Weekend Scholarship Roundup

D. Fairchild Ruggles’ Tree of Pearls The Extraordinary Architectural Patronage of the 13th-Century Egyptian Slave-Queen Shajar al-Durr (Oxford: Oxford University Press, 2020) provides insight into the remarkable life of Shajar al-Durr, an enslaved child who went on to become the Sultan of Egypt in the 13th century. This biography places the rise and fall of the … Continue reading Weekend Scholarship Roundup

Weekend Scholarship Roundup

In the article “Did Premodern Muslims Distinguish the Religious and Secular? The Dīn–Dunyā Binary in Medieval Islamic Thought” (Journal of Islamic Studies, Volume 31, Issue 2, 2020), Rushain Abbasi challenges the widely-held belief that premodern Muslims did not make a distinction between the religious and secular. After examining several usages of the dīn–dunyā binary across … Continue reading Weekend Scholarship Roundup

Weekend Scholarship Roundup

In "Apostasy and Freedom of Religion in Malaysia," Islamic Law & Law of the Muslim World eJournal, Joshua Neoh argues that the constitutional space for the freedom of religion in Malaysia is best carved out by drawing on constitutional law, international law and the common law. Heidi Gilchrist explores laws that criminalize dress in Europe … Continue reading Weekend Scholarship Roundup

Weekend Scholarship Roundup

In "Polymorphous Discrimination: Rohingya Women in the Goggles of Intersectionality," Islamic Law and the Muslim World eJournal, Shadrack Bentil and Edmund Poku Adu analyze the plight of Rohingya women in the Rakhine State in Myanmar using intersectionality theory, in order to identify the grounds on which Rohingya women are methodically discriminated. The paper reveals multi-faceted structural discrimination … Continue reading Weekend Scholarship Roundup

Weekend Scholarship Roundup

Elizabeth Urban explores the ways in which new Muslims of slave origins were integrated into early Islamic society in "Conquered Populations in Early Islam; Non-Arabs, Slaves and the Sons of Slave Mothers," Edinburgh University Press. The book focuses on Muslims of slave origins, who belonged to the society in which they lived but whose slave … Continue reading Weekend Scholarship Roundup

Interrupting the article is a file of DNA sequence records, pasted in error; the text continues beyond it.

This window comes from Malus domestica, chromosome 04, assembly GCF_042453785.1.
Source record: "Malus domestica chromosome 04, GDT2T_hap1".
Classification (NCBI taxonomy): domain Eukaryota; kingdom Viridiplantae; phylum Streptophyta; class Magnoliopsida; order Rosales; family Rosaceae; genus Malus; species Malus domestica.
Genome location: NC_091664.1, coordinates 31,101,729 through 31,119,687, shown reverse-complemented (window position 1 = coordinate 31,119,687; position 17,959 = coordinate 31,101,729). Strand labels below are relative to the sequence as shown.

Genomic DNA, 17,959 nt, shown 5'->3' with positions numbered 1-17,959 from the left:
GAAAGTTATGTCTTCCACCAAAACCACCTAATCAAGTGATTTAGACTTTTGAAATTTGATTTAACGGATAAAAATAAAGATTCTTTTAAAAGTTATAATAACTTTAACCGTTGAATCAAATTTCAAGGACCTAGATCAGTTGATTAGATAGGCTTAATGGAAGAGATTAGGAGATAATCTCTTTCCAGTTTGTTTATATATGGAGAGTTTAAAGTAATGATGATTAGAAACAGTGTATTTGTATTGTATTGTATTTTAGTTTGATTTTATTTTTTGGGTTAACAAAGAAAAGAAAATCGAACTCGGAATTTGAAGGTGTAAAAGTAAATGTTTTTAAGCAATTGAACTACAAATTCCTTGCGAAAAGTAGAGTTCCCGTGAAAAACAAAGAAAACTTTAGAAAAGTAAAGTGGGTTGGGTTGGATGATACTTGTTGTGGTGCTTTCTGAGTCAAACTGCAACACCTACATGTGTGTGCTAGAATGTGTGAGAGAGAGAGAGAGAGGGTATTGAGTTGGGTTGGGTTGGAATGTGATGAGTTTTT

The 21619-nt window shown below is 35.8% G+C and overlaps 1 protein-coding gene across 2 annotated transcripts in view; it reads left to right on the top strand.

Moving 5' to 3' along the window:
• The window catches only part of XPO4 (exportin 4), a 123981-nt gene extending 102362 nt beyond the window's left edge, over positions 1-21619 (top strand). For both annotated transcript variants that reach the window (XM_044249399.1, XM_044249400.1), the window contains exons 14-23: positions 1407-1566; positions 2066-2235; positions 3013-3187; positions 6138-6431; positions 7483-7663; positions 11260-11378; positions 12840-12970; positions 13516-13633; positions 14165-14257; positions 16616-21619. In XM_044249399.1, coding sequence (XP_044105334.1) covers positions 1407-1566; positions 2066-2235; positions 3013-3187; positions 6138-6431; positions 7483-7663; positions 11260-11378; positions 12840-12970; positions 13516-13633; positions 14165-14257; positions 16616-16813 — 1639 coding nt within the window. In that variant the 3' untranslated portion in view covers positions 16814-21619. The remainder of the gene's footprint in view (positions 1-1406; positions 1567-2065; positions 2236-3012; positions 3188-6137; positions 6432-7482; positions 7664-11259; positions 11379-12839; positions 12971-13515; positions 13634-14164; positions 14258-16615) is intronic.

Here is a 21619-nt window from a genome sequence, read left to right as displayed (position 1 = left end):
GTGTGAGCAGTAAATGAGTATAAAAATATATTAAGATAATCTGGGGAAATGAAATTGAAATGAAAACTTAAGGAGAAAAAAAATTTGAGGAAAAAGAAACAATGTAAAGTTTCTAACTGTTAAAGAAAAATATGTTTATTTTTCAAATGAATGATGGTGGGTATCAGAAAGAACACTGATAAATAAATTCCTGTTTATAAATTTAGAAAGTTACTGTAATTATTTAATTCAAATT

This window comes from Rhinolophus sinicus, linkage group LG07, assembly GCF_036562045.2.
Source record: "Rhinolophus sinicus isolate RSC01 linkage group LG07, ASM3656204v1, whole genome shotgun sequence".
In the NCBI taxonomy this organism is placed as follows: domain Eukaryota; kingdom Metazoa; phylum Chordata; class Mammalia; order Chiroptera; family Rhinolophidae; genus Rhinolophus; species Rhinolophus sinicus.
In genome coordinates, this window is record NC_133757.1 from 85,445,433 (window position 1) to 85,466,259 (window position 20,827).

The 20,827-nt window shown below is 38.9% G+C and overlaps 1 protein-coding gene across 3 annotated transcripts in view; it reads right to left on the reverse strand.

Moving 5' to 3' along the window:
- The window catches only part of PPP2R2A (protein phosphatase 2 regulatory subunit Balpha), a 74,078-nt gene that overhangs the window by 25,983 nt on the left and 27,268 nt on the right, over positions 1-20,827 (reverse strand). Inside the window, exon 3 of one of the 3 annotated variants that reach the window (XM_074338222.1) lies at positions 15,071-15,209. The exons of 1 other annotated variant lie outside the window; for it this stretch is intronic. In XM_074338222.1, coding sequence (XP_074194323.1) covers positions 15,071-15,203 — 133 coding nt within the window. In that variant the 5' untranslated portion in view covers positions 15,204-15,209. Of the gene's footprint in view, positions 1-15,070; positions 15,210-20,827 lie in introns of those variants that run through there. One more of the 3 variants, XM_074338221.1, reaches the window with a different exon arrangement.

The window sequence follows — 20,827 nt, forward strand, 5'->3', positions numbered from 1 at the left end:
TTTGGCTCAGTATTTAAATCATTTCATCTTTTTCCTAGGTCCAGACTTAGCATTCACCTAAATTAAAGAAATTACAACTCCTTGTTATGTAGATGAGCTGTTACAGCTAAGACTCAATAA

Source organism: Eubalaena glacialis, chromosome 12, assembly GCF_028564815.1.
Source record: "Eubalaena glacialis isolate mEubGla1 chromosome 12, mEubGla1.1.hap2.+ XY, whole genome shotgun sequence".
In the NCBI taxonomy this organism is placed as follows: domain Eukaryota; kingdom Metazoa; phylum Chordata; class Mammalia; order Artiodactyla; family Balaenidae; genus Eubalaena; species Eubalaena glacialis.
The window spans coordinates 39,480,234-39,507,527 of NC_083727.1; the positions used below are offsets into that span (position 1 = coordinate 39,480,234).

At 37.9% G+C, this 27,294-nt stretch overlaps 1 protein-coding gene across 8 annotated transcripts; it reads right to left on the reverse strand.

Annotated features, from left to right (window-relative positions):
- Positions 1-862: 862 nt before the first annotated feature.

Weekend Scholarship Roundup

In "A Secular Need: Islamic Law and State Governance in Contemporary India," The University of Washington Press, Jeffrey A. Redding explores India’s non-state system of Muslim dispute resolution—known as the dar-ul-qaza system and commonly referred to as “Muslim courts” or “sharīʿa courts”—challenges conventional narratives about the inevitable opposition between Islamic law and secular forms of governance, … Continue reading Weekend Scholarship Roundup

Weekend Scholarship Roundup

In "The Speech of Bangabandhu Sheikh Mujibur Rahman on 7th March 1971: A Historical Analysis," Islamic Law and the Muslim World eJournal (originally published in the Journal of Social and Political Sciences), Md. Shamsuddoha sheds light on how Bangabandhu Sheikh Mojibur Rahman's historic speech of 7th March 1971, which UNESCO recognized as part of the … Continue reading Weekend Scholarship Roundup

Weekend Scholarship Roundup

Ana Echevarría captures changes in the field around local understandings of Mudejar as a specific Iberian category to a more comprehensive approach as one of many Muslim minorities in the Middle Ages in "Muslim minorities versus Mudejars: From the margins to the central stage of Iberian history," History Compass. In "Negotiating Mughal Law: A Family … Continue reading Weekend Scholarship Roundup

Weekend Scholarship Roundup

Shamshad Pasarlay discusses the Afghan Shīʿī communities’ position on the idea of constitutionalism and their vision for a modern constitutional state in "Shīʿī Constitutionalism in Afghanistan: A Tale of Two Draft Constitutions", Islamic Law & Law of the Muslim World (originally published in the Australian Journal of Asian Law). Drawing on two draft constitutions that … Continue reading Weekend Scholarship Roundup